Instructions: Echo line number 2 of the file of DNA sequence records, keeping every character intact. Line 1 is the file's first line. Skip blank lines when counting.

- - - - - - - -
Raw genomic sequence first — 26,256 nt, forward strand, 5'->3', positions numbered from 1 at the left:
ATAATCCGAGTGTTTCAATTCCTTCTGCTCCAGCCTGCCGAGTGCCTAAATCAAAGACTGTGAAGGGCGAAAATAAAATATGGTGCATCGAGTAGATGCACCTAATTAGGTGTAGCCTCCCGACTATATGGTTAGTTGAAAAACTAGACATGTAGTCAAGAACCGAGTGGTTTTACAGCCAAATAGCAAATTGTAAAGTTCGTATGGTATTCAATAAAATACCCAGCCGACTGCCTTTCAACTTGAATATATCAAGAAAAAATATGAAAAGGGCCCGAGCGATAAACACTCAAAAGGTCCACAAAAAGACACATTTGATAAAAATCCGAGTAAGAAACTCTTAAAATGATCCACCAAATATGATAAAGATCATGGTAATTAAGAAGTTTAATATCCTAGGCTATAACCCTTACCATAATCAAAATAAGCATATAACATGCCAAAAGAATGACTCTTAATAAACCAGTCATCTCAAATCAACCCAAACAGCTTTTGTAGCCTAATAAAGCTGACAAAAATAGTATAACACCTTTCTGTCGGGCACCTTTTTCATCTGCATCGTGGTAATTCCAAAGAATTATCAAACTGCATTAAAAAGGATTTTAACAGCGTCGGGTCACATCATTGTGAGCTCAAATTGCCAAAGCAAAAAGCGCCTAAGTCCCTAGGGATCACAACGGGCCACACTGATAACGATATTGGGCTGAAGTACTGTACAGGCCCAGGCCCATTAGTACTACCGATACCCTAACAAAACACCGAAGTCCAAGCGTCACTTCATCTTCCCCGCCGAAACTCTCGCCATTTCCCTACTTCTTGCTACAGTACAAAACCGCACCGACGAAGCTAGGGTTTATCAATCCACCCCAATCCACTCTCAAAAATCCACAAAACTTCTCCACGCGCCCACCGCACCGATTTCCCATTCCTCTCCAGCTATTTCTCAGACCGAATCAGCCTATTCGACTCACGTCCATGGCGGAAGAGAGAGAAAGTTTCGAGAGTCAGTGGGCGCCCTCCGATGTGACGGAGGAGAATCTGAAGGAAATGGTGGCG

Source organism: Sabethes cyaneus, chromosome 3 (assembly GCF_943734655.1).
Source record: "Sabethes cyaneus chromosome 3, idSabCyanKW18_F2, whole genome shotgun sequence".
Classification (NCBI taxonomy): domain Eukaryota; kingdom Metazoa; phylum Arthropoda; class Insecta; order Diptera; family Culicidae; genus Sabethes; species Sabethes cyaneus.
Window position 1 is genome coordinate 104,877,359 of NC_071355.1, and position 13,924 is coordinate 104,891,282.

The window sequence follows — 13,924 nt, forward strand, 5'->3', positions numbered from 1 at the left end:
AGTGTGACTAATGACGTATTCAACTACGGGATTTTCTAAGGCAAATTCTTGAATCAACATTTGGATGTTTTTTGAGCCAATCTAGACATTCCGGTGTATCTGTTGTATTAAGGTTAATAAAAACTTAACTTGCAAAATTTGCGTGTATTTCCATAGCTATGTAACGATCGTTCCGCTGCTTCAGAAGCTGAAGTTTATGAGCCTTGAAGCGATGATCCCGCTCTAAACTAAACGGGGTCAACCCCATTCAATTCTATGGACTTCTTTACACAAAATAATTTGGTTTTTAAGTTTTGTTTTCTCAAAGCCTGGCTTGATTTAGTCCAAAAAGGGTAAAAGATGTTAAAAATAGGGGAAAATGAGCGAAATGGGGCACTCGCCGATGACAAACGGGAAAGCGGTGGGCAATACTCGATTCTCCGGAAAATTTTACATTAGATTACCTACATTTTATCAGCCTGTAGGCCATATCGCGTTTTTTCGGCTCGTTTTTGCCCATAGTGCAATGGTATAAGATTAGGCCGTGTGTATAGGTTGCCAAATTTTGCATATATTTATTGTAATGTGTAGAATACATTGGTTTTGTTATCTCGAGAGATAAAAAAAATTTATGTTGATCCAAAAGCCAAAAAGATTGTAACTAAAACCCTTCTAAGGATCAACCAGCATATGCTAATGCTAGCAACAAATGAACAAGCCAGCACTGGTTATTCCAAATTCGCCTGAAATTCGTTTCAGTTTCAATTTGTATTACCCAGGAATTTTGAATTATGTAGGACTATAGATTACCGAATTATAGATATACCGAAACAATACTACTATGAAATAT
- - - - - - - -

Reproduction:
ATAATCCGAGTGTTTCAATTCCTTCTGCTCCAGCCTGCCGAGTGCCTAAATCAAAGACTGTGAAGGGCGAAAATAAAATATGGTGCATCGAGTAGATGCACCTAATTAGGTGTAGCCTCCCGACTATATGGTTAGTTGAAAAACTAGACATGTAGTCAAGAACCGAGTGGTTTTACAGCCAAATAGCAAATTGTAAAGTTCGTATGGTATTCAATAAAATACCCAGCCGACTGCCTTTCAACTTGAATATATCAAGAAAAAATATGAAAAGGGCCCGAGCGATAAACACTCAAAAGGTCCACAAAAAGACACATTTGATAAAAATCCGAGTAAGAAACTCTTAAAATGATCCACCAAATATGATAAAGATCATGGTAATTAAGAAGTTTAATATCCTAGGCTATAACCCTTACCATAATCAAAATAAGCATATAACATGCCAAAAGAATGACTCTTAATAAACCAGTCATCTCAAATCAACCCAAACAGCTTTTGTAGCCTAATAAAGCTGACAAAAATAGTATAACACCTTTCTGTCGGGCACCTTTTTCATCTGCATCGTGGTAATTCCAAAGAATTATCAAACTGCATTAAAAAGGATTTTAACAGCGTCGGGTCACATCATTGTGAGCTCAAATTGCCAAAGCAAAAAGCGCCTAAGTCCCTAGGGATCACAACGGGCCACACTGATAACGATATTGGGCTGAAGTACTGTACAGGCCCAGGCCCATTAGTACTACCGATACCCTAACAAAACACCGAAGTCCAAGCGTCACTTCATCTTCCCCGCCGAAACTCTCGCCATTTCCCTACTTCTTGCTACAGTACAAAACCGCACCGACGAAGCTAGGGTTTATCAATCCACCCCAATCCACTCTCAAAAATCCACAAAACTTCTCCACGCGCCCACCGCACCGATTTCCCATTCCTCTCCAGCTATTTCTCAGACCGAATCAGCCTATTCGACTCACGTCCATGGCGGAAGAGAGAGAAAGTTTCGAGAGTCAGTGGGCGCCCTCCGATGTGACGGAGGAGAATCTGAAGGAAATGGTGGCG